I refer to my “breath of fresh air” as the woman who came into my life when I was eleven years old. I was at my father’s house one weekend, sitting on the couch watching TV, when I heard a knock at the front door. My father had already told me he was expecting company, so I opened the door and let her in.
“Hi, come on in,” I said waving.
“Hi, I’m Paula,” she said, smiling as she walked inside.
She is so pretty, I thought. It was hard to believe she and my father were the same age because she looked so young. Before she’d arrived, my father had already told me their story. They had been friends since they were six years old. Their mothers lived next door to each other for years. She and my father had grown up together, dated off and on, and remained good friends. They had lost contact over the years, so this would be their first time seeing one another in a very long time. I liked Paula right away because she was so warm and inviting. She hugged me and talked to me while my father was upstairs getting ready. He was taking his time, making sure he looked and smelled nice.
When he finally came down, I watched them hug tightly, and then they sat on the couch. They must’ve talked for hours. I was sad when it was time for her to leave, asking her to stay a little while longer. She assured me she’d be back soon. I don’t remember how my hair was at the time, but I’m sure it was probably a mess, because she promised me she would come back in a few days to braid it for me.
“Okay,” I said, only half believing her. People were always telling me they were going to do something and never did it, so I expected the same from her.
My face lit up when she arrived a few days later, just as she’d said she would, with all the supplies to braid my hair. She sat on the couch; I sat on the floor between her legs, and for the next few hours, she braided my hair. Even at eleven years old, I knew how to be thankful when someone did something for me that they didn’t have to do.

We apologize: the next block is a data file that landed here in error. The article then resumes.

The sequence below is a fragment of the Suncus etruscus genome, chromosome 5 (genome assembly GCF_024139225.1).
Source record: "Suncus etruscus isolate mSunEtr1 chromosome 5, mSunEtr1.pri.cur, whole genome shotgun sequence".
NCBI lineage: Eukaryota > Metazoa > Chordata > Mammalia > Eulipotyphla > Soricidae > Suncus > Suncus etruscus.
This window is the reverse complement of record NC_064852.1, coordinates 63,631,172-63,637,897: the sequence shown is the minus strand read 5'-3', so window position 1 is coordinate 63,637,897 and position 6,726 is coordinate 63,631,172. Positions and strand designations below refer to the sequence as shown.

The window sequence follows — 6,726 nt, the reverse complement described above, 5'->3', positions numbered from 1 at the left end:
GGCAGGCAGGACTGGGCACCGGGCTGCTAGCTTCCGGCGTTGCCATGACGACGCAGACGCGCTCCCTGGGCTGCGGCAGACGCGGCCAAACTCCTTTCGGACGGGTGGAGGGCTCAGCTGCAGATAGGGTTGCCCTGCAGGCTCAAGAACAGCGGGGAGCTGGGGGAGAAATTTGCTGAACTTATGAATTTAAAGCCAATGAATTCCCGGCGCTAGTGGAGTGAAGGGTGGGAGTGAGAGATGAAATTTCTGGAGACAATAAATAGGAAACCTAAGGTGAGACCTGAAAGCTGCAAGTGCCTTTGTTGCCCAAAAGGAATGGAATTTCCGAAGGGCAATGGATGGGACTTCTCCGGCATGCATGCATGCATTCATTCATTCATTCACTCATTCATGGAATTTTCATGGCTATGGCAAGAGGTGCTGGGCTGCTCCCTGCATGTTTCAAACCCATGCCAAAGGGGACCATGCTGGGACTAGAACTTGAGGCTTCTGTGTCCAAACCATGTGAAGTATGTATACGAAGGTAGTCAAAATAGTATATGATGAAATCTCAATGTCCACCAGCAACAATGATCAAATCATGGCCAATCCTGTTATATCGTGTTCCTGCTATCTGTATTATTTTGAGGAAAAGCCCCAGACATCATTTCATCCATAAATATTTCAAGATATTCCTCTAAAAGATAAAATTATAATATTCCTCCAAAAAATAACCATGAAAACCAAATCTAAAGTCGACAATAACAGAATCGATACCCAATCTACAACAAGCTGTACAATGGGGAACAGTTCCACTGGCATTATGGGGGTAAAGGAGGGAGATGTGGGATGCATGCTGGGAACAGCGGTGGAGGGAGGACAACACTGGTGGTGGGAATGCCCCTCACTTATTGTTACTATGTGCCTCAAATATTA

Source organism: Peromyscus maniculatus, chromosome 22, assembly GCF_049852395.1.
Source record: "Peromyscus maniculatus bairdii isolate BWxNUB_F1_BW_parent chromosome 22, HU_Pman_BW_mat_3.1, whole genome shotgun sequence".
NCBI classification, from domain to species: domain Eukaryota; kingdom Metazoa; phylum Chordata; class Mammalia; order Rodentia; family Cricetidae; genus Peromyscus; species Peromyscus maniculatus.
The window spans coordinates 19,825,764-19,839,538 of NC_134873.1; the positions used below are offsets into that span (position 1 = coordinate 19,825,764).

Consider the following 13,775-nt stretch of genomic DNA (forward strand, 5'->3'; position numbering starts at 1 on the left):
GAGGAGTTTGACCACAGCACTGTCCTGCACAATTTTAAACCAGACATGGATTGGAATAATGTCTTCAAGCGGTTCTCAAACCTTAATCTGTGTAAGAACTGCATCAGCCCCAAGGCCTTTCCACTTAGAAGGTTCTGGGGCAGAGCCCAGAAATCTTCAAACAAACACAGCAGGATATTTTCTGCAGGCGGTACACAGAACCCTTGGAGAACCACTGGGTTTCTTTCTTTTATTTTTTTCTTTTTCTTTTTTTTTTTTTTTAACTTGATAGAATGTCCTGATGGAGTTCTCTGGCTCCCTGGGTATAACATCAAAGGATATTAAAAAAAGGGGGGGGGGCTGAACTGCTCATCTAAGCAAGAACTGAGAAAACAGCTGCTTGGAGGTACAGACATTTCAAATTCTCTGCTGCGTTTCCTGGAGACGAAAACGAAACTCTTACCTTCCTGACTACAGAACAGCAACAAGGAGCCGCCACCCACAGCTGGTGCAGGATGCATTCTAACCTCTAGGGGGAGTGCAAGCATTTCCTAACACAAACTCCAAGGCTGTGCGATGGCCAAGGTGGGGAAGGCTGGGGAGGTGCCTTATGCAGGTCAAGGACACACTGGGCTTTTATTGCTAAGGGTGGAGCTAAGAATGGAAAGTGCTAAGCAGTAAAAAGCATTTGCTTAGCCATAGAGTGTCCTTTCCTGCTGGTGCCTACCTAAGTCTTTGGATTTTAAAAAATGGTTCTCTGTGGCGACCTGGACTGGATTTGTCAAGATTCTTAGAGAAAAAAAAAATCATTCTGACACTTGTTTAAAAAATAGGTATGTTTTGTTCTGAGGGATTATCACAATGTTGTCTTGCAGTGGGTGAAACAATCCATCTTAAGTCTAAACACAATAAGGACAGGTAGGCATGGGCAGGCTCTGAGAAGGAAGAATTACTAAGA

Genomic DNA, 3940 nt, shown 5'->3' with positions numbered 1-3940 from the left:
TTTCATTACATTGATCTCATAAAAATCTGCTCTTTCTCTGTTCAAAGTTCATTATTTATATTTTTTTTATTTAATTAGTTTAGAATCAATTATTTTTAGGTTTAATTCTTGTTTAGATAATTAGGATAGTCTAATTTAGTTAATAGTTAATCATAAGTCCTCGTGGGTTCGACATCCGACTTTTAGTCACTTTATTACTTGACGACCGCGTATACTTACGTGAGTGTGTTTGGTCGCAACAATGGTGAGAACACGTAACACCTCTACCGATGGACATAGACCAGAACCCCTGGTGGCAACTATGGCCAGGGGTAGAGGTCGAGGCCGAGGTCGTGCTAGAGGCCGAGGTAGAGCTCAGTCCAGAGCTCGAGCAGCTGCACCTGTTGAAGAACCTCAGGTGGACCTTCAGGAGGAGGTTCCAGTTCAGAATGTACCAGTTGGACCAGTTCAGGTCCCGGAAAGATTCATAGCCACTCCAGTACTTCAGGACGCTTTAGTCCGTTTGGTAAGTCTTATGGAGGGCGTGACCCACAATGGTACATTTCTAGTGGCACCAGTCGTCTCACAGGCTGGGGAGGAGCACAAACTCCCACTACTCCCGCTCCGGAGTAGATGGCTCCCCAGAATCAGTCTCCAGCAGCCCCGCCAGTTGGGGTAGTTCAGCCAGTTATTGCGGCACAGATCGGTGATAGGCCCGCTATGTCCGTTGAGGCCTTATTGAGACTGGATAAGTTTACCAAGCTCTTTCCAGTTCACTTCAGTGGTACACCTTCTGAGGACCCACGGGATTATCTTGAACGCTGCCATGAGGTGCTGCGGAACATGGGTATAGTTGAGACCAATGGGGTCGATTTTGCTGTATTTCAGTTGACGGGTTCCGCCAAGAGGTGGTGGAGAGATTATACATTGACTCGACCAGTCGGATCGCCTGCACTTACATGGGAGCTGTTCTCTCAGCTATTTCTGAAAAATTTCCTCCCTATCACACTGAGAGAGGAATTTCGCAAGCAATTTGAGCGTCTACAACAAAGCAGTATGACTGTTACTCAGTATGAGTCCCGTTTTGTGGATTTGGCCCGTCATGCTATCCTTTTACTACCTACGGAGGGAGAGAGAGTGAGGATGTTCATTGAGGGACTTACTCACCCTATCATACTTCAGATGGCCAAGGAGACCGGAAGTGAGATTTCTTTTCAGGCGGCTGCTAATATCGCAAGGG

From that moment on, I felt like I got a breath of fresh air every time she came over. It was always just my father and me, so it was always nice when someone else was there with us, particularly Paula. I liked the feeling of having her there.
She instantly took me in like I was one of her own, teaching me how to be a young lady from personal hygiene to making sure I made my bed every morning. When I got my monthly cycle for the first time, she bought me a vanity bag packed with pads, deodorant, a bar of soap, Ibuprofen, and an extra pair of panties. She told those were the necessities every lady should carry.
She had had four daughters of her own, and five grandchildren. When she introduced me to them she said, “These are your sisters, and those are your nieces and nephews.”
I never really knew what to call her. Referring to her as my father’s friend was a major understatement as she was much more to me than that. Godmother sounded like an understatement as well, as the term is overused. I could never bring myself to call her, or anyone else, “Mommy,” because it felt like I was betraying my mother. So, I stuck with calling her by her first name.
Paula would come get me on weekends and take me to one of her daughter’s houses to get a break from my father. Every graduation—elementary, middle, and high school—she made sure my hair and attire were on point. For my middle and high school proms, she got my hair done, bought my dresses, and drove my friends and me to both.
When I was crowned Miss Rambler, one of my high school’s homecoming queens, she showed up just as I thought I wouldn’t have a car to ride in for the homecoming parade. Parade goers were oohing and aahing as we rode by; not at me, but at her shiny black Mercedes Benz with its twenty-inch rims. I stood out of the sunroof, smiling and waving proudly.
Half-way through my senior year of high school, Paula moved me out of my father’s house. I had been going with her most weekends and returning back home on Sundays. But one Sunday, she decided I wasn’t going back. She could see the damage he was doing to my mind, my emotions, and even my body.
I had gained a significant amount of weight in my junior and senior years of high school, because eating was one of the ways I dealt with depression. I didn’t know I was depressed; I just knew I was sad every day and eating made me feel better. Apparently, Paula noticed. She could see I was on a downward spiral. I hadn’t realized those “weekend getaways” were her way of gradually moving me out….
Paula, I am still and will forever be grateful for how you came into my life and took me in as if I was one of your very own. I pray you have a very HAPPY BIRTHDAY. I love you ♥
*This was an excerpt from my book, Pain, Promiscuity, Purpose: From Mess To Ministry